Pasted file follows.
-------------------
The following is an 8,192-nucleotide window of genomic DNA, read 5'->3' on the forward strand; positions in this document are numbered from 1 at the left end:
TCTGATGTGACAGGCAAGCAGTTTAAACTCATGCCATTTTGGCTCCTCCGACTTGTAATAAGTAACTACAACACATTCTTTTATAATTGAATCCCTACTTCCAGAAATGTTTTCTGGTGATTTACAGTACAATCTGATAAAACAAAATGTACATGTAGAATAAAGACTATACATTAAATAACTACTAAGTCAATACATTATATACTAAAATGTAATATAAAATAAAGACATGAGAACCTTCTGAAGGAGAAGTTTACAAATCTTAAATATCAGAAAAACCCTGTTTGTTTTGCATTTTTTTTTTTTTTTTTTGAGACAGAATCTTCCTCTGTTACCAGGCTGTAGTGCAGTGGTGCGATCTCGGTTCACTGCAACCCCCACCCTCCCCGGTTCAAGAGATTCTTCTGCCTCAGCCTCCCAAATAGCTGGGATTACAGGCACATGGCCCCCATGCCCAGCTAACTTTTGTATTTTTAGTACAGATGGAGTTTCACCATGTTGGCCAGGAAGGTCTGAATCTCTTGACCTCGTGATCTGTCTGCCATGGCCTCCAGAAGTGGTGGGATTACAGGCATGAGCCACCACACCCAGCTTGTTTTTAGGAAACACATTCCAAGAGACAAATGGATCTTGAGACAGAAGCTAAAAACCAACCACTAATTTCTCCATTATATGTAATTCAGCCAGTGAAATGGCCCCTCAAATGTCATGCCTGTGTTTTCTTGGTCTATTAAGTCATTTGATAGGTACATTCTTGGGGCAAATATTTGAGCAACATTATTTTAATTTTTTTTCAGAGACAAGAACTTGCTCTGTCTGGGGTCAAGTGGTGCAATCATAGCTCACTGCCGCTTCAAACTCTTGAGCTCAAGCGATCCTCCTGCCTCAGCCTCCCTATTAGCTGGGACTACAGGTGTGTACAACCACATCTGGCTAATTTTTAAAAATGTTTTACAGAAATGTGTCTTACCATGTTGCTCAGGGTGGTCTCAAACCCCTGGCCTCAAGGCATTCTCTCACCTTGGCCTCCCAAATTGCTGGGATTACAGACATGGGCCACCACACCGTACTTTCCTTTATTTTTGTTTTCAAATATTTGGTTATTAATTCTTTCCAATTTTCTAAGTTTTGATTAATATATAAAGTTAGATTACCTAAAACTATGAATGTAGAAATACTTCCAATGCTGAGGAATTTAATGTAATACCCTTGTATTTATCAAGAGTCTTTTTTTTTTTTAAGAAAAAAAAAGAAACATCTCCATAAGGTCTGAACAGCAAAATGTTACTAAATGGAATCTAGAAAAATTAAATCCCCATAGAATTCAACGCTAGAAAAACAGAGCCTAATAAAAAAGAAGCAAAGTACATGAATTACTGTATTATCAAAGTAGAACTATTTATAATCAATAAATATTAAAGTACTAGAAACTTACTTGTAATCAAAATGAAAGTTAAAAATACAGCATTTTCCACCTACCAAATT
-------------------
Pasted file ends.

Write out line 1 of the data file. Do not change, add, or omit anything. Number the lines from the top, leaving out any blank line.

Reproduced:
The following is an 8,192-nucleotide window of genomic DNA, read 5'->3' on the forward strand; positions in this document are numbered from 1 at the left end: